At a time when art by African-American artists was rarely seen in U.S. museums and galleries, Halpert organized a large show in 1941, “American Negro Art,” with work by more than 50 artists. She helped launch the career of Jacob Lawrence (selections of his “Harlem Series” are on view).
A 1948 article in Look Magazine listed the top artists in America, and all were members of the Downtown Gallery — John Marin, Max Weber, Yasuo Kuniyoshi, Stuart Davis, Ben Shahn. When she (successfully) tried to lure Marin, an early champion of modern art, to join the Gallery, she wrote him, “I know the other side of the canvas, or as it is commonly known — the art world, the museum people, the critics, the collectors, and the public, and where the two elements meet. I know something about timing, when and where to show, when and where not to. … A combination of enthusiasm, observation and experience must add up, after all.”
The current exhibition brings together pieces from museums and private collections; the final gallery includes pieces from Halpert’s own extensive collection, many of which were sold in auction after her death in 1970 and reassembled here for the first time. A setting of chairs for viewers suggests a Halpert gathering or salon.
This is the first show curated by Shaykin. She recalls being inspired by the 2007 biography, “The Girl with the Gallery: Edith Gregor Halpert and the Making of the New York Art Market” by Lindsay Pollock before she started to work at the Museum, and filing it away as a subject of interest. After working on the 2014 Jewish Museum exhibition, “Helena Rubinstein: Beauty is Power,” focused on anther female cultural figure who was a collector, she thought again of Halpert.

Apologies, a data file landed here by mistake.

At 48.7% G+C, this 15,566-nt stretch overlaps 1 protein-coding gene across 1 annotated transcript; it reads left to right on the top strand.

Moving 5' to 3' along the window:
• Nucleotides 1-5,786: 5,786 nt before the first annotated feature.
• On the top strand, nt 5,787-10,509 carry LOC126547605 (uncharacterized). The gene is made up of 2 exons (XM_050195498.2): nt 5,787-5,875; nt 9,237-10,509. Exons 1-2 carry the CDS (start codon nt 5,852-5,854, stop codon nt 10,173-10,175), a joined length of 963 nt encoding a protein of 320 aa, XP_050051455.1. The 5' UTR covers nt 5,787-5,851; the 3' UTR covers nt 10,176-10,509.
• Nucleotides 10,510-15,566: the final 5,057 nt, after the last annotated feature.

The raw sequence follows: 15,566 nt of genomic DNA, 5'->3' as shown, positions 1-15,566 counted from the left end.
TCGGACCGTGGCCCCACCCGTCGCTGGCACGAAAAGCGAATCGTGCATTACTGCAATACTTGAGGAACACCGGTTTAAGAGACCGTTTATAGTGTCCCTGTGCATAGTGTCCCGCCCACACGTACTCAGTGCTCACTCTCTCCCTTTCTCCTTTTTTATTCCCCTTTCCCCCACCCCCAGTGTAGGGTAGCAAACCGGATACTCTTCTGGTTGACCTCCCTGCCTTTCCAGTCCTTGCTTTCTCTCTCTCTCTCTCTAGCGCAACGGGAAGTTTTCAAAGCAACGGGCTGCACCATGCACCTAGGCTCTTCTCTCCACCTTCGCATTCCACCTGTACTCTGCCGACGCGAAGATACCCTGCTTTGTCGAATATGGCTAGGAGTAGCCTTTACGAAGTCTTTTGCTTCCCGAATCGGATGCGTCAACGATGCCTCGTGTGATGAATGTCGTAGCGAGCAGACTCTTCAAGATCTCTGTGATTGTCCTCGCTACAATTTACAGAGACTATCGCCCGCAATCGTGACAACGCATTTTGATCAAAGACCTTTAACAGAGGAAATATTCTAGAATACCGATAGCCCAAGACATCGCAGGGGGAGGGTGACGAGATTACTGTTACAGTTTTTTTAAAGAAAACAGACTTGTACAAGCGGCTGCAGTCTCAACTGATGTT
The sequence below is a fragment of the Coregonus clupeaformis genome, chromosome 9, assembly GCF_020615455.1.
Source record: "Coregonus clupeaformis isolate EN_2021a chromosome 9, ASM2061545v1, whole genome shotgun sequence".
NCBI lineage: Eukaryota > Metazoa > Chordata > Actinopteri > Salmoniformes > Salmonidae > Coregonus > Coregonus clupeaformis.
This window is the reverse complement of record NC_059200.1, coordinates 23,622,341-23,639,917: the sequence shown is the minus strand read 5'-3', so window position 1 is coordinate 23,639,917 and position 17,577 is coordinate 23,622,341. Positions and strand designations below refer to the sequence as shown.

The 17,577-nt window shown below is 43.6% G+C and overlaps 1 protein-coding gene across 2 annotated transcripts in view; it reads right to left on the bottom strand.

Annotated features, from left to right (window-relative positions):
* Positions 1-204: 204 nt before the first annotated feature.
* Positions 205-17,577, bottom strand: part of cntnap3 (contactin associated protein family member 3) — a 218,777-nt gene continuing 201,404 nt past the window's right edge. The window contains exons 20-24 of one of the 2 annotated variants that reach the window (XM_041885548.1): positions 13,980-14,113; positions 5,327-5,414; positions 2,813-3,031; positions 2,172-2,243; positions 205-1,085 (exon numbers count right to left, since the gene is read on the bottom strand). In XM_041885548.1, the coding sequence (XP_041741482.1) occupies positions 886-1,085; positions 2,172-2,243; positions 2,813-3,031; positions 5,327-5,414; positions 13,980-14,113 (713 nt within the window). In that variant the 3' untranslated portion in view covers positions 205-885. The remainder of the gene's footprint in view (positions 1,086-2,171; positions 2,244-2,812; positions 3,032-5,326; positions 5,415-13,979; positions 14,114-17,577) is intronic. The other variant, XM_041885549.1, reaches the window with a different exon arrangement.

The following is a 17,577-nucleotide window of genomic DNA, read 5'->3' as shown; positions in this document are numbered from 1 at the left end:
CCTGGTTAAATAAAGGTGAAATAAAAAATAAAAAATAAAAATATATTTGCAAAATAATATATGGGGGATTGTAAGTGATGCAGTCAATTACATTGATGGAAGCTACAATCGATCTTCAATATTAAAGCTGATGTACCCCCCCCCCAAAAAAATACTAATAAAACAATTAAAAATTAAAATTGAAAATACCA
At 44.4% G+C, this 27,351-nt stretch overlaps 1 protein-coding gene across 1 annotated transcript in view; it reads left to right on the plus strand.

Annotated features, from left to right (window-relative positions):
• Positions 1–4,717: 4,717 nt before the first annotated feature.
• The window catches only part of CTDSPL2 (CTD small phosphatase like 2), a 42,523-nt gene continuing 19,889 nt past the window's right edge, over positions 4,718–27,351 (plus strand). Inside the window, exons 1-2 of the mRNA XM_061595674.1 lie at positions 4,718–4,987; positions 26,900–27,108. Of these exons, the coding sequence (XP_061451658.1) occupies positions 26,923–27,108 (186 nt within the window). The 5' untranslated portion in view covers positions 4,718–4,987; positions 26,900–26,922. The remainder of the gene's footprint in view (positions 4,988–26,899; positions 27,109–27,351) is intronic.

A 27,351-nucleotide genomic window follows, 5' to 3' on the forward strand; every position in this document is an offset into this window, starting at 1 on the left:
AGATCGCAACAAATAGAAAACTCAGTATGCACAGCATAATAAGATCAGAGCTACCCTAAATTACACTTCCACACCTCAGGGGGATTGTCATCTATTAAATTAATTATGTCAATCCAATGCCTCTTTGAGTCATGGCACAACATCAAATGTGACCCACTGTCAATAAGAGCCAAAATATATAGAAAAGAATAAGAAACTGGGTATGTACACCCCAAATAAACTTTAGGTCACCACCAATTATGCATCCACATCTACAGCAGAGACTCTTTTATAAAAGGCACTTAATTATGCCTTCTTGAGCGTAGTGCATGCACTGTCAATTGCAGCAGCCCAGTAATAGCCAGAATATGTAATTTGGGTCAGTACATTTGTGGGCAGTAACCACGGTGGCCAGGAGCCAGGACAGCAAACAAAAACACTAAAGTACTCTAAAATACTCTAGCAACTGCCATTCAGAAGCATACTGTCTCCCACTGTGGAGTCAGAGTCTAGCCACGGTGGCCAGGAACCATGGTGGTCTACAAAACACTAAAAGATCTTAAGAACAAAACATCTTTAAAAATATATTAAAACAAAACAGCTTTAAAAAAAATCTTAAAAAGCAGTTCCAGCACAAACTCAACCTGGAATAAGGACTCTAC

Shaykin explains that while Halpert maintained extensive records of her exhibitions – she kept carbon copies of letters she sent and received – there are few documents showing how the art was exhibited. One pairing of objects Shaykin is pleased about — a wood and iron sculpture by Elie Nadelman, “Seated Woman,” (c. 1919-1925) and a 1917 tapestry by Marguerite Zorach, “Memories of a Summer in the White Mountains” – were shown together in the Downtown Gallery’s premiere exhibition, as seen in a rare photo.
Viewers will have a chance to see some spectacular works not ordinarily shown at The Jewish Museum, like Georgia O’Keefe’s “Poppies” (1950), Horace Pippin’s “Sunday Morning Breakfast” (1943), an anonymous cow weathervane, John Marin’s “From the Bridge, N.Y.C” (1933) and much more, perhaps sensing Halpert’s spirit.
“Her insistence that we support free expression and diversity of opinion, and that these are the defining features of American art and culture,” Shaykin writes, “has never been more timely or more relevant.”
“Edith Halpert and the Rise of American Art” is on view through Feb. 9, 2020 at The Jewish Museum, 1109 Fifth Ave., thejewishmuseum.org.